During this period, the office itself will be closed to visitors unless approved by senior management. Please contact us via telephone or email or alternatively we are all equipped with video conferencing facilities.
We’d like to provide you with the reassurance that we can continue to serve your needs should a longer-term solution be required in accordance with Government and WHO advice.
We will continue to keep you informed of any changes and thank you for your continued support.”
Any questions please contact the office on 01225-867722
For information on Covid-19 visit the world health organisation for more information.
Since its introduction in October 2017, Energy Management’s apprenticeship scheme has gone from strength to strength.
Two current employees have graduated from the scheme and now hold key roles within the company, while a third is currently undertaking their Business Administration Level 3 apprenticeship qualification.
Annie Robins and Lewis Payne were appointed as the first apprentices, enrolled through Wiltshire College, and have been shining examples of how the balance of work experience and education can be a win-win situation for employer and employee alike.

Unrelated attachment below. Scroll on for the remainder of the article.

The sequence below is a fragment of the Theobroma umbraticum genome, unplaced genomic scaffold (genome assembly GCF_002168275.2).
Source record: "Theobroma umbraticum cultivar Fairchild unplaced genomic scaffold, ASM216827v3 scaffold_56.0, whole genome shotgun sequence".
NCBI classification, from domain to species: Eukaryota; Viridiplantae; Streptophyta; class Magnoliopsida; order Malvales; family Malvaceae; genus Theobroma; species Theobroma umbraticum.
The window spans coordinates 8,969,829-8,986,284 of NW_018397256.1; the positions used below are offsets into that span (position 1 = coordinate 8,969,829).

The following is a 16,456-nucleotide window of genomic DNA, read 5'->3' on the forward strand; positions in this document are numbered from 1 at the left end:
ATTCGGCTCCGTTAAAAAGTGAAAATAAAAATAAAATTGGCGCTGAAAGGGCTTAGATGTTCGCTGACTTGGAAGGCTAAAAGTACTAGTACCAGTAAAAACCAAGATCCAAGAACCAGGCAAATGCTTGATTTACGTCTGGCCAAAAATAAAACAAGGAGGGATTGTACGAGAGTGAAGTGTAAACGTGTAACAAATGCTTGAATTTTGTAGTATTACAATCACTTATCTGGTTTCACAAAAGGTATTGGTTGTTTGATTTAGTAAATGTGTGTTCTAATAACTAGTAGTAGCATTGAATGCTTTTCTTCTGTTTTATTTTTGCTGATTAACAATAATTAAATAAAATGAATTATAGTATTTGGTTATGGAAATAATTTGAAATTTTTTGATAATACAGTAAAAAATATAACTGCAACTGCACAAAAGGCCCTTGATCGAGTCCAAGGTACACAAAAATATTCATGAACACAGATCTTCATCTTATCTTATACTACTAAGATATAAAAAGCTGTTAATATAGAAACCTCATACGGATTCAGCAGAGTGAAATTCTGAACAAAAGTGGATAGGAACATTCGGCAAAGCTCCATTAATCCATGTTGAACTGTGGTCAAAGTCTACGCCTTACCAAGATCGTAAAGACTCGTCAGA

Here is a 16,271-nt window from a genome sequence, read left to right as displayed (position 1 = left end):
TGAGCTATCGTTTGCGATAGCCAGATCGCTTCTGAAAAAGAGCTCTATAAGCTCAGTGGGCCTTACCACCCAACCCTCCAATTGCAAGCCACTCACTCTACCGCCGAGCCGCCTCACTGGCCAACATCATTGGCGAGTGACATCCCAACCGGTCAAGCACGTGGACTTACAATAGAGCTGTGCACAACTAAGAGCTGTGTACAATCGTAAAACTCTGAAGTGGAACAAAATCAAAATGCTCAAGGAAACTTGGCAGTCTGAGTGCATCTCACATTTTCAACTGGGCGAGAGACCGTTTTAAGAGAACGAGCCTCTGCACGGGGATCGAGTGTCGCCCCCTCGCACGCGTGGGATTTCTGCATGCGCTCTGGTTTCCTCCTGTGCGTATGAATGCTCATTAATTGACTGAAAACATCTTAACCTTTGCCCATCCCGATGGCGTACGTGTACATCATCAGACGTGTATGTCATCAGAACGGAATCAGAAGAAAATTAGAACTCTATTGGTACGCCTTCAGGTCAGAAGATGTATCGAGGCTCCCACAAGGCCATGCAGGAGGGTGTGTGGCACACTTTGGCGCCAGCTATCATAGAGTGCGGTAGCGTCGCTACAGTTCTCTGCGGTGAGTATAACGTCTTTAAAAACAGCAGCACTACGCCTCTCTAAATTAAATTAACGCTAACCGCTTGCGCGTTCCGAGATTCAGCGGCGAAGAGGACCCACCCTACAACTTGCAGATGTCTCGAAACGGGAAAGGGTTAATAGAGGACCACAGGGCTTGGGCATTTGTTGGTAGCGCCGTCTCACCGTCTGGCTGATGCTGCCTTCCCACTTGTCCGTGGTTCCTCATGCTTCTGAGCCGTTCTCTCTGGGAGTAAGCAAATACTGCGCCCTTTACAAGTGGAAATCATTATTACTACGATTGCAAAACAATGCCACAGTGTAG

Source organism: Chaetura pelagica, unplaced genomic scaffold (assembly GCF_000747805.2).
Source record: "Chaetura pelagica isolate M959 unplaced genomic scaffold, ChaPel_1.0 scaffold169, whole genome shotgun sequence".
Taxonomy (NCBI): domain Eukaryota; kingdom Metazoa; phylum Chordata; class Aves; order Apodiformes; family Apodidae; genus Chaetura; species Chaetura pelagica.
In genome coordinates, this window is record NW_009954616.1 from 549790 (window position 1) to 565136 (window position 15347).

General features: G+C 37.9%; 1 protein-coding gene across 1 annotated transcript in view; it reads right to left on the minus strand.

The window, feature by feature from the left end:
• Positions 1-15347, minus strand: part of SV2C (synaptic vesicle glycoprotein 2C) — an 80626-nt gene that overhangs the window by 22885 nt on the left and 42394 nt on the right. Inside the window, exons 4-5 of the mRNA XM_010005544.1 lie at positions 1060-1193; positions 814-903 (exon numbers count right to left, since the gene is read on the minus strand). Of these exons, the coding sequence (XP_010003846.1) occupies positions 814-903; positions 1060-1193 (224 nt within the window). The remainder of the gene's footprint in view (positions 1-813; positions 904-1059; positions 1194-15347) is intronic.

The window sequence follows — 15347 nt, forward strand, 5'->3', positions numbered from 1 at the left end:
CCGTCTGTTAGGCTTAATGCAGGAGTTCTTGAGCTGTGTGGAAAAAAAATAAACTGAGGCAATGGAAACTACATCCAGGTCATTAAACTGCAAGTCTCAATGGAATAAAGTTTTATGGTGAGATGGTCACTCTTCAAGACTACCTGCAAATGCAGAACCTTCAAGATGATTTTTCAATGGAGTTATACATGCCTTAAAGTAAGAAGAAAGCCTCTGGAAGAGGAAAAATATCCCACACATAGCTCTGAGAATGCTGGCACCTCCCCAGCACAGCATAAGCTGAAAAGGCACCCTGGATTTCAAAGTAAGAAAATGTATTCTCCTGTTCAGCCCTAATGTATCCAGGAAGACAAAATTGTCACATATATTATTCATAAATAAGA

Annie is two years into an Account Administration Manager (AAM) role and has recently taken on the responsibility for Supervising the AAM Team’s training and development, while Lewis, in Engineering Support, will be a big loss to the engineering department once he leaves later this year to commence a university degree.
Jac Stone has been promoted from sales support to a Business Development Executive role, whilst undertaking a Chartered Manager Degree Apprenticeship at the University of West of England.
Callum Parsons has recently been appointed to the role of Engineering Support, to work alongside Lewis until he leaves for university. After a period of settling into his new role, Callum will embark on a Junior Energy Manager apprenticeship, with Nationwide Energy Training Services.
Meanwhile, Harry Barter is a Level 3 International Business Administration apprentice.
Personal development is a key component of the scheme which spans both the energy management and water management sides of the business and as a result, the company is looking to open opportunities for upskilling through apprenticeships to all existing staff in areas such as Leadership and Management.
Energy Management CEO Steve Retford said: “All of the apprentices that have come through the scheme so far have done themselves and the company proud and it is a source of great satisfaction to see them flourishing in their roles and adding so much value to the company. We hope to announce more apprenticeship vacancies soon.”